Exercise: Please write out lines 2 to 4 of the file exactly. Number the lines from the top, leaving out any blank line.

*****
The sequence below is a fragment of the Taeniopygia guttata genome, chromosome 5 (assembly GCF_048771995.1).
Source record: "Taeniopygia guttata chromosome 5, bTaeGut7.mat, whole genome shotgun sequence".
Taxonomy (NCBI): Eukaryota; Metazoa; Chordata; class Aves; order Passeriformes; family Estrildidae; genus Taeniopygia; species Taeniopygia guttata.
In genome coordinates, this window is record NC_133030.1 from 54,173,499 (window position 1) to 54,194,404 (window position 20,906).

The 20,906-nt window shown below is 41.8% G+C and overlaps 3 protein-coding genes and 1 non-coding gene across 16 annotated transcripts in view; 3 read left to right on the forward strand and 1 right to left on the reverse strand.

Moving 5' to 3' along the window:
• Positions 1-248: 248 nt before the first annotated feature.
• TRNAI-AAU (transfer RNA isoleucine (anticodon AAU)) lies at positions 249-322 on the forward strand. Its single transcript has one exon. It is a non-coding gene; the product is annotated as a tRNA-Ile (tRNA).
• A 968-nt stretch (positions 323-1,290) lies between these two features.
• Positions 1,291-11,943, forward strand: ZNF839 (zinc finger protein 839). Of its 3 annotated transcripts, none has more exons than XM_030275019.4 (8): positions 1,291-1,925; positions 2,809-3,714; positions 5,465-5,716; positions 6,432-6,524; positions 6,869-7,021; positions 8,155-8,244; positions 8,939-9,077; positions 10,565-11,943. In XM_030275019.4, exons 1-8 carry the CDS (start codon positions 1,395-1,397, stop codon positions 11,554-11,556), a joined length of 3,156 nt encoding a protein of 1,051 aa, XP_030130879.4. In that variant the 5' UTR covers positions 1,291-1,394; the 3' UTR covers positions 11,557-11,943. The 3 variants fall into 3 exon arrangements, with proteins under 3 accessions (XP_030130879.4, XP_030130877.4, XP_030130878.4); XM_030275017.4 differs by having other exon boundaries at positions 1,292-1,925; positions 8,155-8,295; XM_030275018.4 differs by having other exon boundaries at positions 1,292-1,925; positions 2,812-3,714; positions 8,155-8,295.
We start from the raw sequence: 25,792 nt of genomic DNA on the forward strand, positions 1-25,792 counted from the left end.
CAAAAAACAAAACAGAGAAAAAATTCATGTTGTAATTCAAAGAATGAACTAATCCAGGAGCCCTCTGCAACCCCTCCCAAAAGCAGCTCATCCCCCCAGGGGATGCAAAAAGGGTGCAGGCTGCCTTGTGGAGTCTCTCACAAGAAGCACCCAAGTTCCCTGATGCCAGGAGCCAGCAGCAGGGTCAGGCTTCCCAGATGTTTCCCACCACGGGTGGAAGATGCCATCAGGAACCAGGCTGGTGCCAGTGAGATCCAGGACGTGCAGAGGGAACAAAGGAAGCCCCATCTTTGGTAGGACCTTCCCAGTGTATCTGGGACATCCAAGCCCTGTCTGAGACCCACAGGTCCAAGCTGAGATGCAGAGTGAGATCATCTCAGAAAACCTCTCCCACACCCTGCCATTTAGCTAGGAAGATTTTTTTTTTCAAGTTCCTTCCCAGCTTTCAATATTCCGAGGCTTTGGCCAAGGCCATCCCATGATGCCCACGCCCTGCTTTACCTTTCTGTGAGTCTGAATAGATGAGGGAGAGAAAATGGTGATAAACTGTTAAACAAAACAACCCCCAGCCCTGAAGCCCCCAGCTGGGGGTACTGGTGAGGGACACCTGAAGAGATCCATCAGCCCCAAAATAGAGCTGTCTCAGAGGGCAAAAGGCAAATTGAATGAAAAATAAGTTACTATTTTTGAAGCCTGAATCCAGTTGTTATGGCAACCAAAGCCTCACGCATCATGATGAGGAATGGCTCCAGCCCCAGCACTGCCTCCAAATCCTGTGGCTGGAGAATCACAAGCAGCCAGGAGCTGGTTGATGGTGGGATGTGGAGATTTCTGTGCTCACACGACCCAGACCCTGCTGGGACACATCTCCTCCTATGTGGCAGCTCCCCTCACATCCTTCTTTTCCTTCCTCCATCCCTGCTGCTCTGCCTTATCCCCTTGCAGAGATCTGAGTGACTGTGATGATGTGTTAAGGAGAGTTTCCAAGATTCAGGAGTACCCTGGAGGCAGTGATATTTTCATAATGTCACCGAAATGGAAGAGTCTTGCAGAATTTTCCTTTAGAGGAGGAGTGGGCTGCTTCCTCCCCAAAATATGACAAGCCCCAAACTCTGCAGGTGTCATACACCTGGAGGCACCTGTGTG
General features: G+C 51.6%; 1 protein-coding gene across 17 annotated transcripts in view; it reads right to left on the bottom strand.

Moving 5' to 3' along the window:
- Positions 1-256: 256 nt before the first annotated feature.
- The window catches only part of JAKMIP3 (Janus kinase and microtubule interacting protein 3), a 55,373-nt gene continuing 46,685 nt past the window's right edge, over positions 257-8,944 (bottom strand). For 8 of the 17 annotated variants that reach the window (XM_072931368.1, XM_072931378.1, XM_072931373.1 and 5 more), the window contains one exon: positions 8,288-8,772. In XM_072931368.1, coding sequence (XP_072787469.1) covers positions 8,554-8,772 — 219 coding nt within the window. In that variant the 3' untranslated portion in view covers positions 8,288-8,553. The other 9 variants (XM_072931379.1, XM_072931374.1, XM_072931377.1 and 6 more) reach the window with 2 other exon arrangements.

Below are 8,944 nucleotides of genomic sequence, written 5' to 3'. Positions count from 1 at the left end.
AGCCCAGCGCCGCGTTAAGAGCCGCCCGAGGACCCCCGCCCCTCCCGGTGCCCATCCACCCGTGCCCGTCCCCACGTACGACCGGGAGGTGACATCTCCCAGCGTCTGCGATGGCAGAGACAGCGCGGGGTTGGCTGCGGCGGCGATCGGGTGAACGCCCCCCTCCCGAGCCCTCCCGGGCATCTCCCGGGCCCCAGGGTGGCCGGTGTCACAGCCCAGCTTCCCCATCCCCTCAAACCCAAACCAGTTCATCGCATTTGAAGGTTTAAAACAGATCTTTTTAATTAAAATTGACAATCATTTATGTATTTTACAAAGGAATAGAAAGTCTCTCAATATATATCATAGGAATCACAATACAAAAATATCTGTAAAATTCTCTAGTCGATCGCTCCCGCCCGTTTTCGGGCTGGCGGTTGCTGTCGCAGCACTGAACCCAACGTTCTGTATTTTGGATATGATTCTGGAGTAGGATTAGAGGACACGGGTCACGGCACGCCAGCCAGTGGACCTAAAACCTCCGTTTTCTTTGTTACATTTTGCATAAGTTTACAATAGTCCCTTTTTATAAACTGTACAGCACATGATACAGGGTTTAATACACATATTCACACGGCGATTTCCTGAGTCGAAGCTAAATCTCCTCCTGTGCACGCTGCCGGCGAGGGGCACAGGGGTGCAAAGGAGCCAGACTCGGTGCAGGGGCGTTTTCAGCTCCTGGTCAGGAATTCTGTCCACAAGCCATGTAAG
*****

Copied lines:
Source record: "Taeniopygia guttata chromosome 5, bTaeGut7.mat, whole genome shotgun sequence".
Taxonomy (NCBI): Eukaryota; Metazoa; Chordata; class Aves; order Passeriformes; family Estrildidae; genus Taeniopygia; species Taeniopygia guttata.
In genome coordinates, this window is record NC_133030.1 from 54,173,499 (window position 1) to 54,194,404 (window position 20,906).